Rulings from the appeals

Tom Dooley's case was appealed twice to the North Carolina Supreme Court. First time after he was found guilty in October 1866 and second time after he was found guilty once more in the Court of Oyer and Terminer  in January 1868.

The Supreme Court resided in Raleigh just as it does today. The Supreme Court has no jury and makes no determination of fact, but only decides whether errors has been made in legal procedures or in interpretation of the law. The decisions of the Supreme Court can't be appealed further witin the state's judicial system. This is true today, as it was in the 1860's. The court is led by a Chief Justice, today assisted by six associate justices, but until 1868 there was only two associate judges, which was also so in January when Tom's case was appealed for the second time.

In 1866 as well as in 1868 Chief Justice was Richard Mumford Pearson. Pearson was born in 1805, and lived most of his life in Yadkin County, the eastern neighbor of Wilkes County, where the murder was committed, and the northern neighbor of Iredell County, where Tom was convicted and executed. He worked as a lawyer and was a member of the state legislation before being appointed as a Supreme Court associate judge in 1848. At that time all the supreme court judges including the Chief Justice was appointed by the State Legislature, but from 1868 they were elected at public elections. In 1858 Pearson was appointed Chief Justice and in 1868, when the constitution was changed, he became the first elected Chief Justice and served in this posistion until his death in 1878. In  1848 he established a law school at his estate in Yadkin County and ran it until 1878. Before the Civil War Peason was a member of the The Whig Party and pro unionist. After the war he joined The Republican Party and it was as a republican, that he was elected in 1868. In 1870 he faced impeachment charges, because of his involvement with Governor William Holden's actions against Ku Klux Klan.  Pearson was never tried though as the charges against him were dropped and in stead he presided in the impeachment trial against Governor Holden, who was found guilty in six of eight charges against him.

In his book The Ballad of Tom Dooley, John Foster West, gives an almost verbatim version of the two rulings. The Supreme Court had to consider the exeptions made by the defense. One - and the most prominent of these, was that Betsy Scotts testimony of what Laura Foster had told her on the morning of her disappearance, should not had been allowed, as it was hearsay. There was also a number of other, less significant exeptions, but as the Chief Justice dismissed those, so will I.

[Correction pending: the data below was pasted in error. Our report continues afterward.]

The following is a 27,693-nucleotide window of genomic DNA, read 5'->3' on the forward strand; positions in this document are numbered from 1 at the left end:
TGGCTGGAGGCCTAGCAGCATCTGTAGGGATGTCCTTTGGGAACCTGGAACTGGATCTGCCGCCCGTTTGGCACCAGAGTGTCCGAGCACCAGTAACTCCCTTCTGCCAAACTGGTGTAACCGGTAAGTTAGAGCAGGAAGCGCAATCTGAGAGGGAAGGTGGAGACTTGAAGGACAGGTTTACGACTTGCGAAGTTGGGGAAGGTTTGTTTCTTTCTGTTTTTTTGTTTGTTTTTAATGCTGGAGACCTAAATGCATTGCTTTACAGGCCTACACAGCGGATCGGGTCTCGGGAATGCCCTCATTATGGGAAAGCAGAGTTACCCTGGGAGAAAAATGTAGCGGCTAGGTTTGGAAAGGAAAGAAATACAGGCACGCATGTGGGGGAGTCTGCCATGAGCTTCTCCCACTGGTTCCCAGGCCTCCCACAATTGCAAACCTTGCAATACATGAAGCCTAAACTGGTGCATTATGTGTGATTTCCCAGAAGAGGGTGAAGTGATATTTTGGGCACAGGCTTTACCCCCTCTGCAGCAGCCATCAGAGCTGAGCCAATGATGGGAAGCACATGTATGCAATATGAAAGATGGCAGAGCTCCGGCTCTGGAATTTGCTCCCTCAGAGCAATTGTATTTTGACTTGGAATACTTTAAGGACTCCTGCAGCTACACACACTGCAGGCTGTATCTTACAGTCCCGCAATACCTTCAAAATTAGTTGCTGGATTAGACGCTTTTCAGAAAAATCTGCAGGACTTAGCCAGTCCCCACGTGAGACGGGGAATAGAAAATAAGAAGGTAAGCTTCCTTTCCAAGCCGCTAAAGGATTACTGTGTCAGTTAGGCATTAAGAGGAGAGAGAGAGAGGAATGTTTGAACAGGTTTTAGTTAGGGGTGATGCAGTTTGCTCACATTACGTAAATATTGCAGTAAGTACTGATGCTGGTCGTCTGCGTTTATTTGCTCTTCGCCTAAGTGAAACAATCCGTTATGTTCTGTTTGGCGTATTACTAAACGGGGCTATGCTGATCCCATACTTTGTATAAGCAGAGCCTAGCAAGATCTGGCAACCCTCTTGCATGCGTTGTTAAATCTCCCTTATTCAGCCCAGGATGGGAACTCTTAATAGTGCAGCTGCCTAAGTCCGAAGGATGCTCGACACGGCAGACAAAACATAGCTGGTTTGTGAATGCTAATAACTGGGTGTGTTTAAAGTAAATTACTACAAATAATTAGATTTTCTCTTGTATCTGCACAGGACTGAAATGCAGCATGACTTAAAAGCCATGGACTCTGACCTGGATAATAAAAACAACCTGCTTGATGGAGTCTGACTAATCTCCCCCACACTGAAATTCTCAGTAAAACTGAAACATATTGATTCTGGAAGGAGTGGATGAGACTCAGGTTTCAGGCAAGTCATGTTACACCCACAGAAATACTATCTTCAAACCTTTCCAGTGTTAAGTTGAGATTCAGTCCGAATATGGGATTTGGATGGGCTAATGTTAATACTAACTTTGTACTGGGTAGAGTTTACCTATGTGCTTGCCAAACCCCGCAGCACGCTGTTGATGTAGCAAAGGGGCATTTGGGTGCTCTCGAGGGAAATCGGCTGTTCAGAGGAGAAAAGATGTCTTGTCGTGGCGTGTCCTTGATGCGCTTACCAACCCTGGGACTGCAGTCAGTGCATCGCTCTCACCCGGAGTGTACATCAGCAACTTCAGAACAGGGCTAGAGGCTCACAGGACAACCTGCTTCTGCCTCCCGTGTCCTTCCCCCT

In the first ruling, Pearson starts by stating that there are two tests that can be made on a statement before counting it as true. Number one is if the statement takes the form of an oath.  Number two is, if the person making the statements in question can be cross examined. In the case of what Laura Foster, had told Betsyt Scott it was not made as an oath, and as Laura was dead, she could not be cross examined, so thre statements was considered hearsay and should not have been admitted. There was a few exeptions from this rule. One of these was if the statement was part of a Dying Declaration another was, if the statement was made as part of the Res Gestae. This legal expression can be defined as statements made as part of doing an act. The Chief Justice gives an example of this: "If someone seizes another by the arm, saying,  I arrest you under a State's warrant these words are as much a part of the act done as the action of taking him by the arm." (The Ballad of Tom Dooley, p. 166). "Res Gestae by the way is latin for "Things done". According to The Free Dictionary by Fairfax, "Res gestae is based on the belief that because certain statements are made naturally, spontaneously, and without deliberation during the course of an event, they carry a high degree of credibility and leave little room for misunderstanding or misinterpretation. The doctrine held that such statements are more trustworthy than other secondhand statements and therefore should be admissible as evidence."  Wikipedia has this example: "Imagine a young woman (the witness) standing on the side of a main road. She sees some commotion across the street. On the opposite side of the road to her she sees an old man and hears him shout 'The bank is being robbed!' as a young man runs out of a building and away down the street. The old man is never found (and so cannot appear in court to repeat what he said), but the woman repeats what she heard him say. Such a statement would be considered trustworthy for the purpose of admission as evidence because the statement was made concurrently with the event and there is little chance that the witness repeating the hearsay could have misunderstood its meaning or the speaker's intentions." The rather undefined res gestae rule was used heavyly far into the 20th Century, but is today mostly replaced by more explicit exceptions to the general hearsay rule.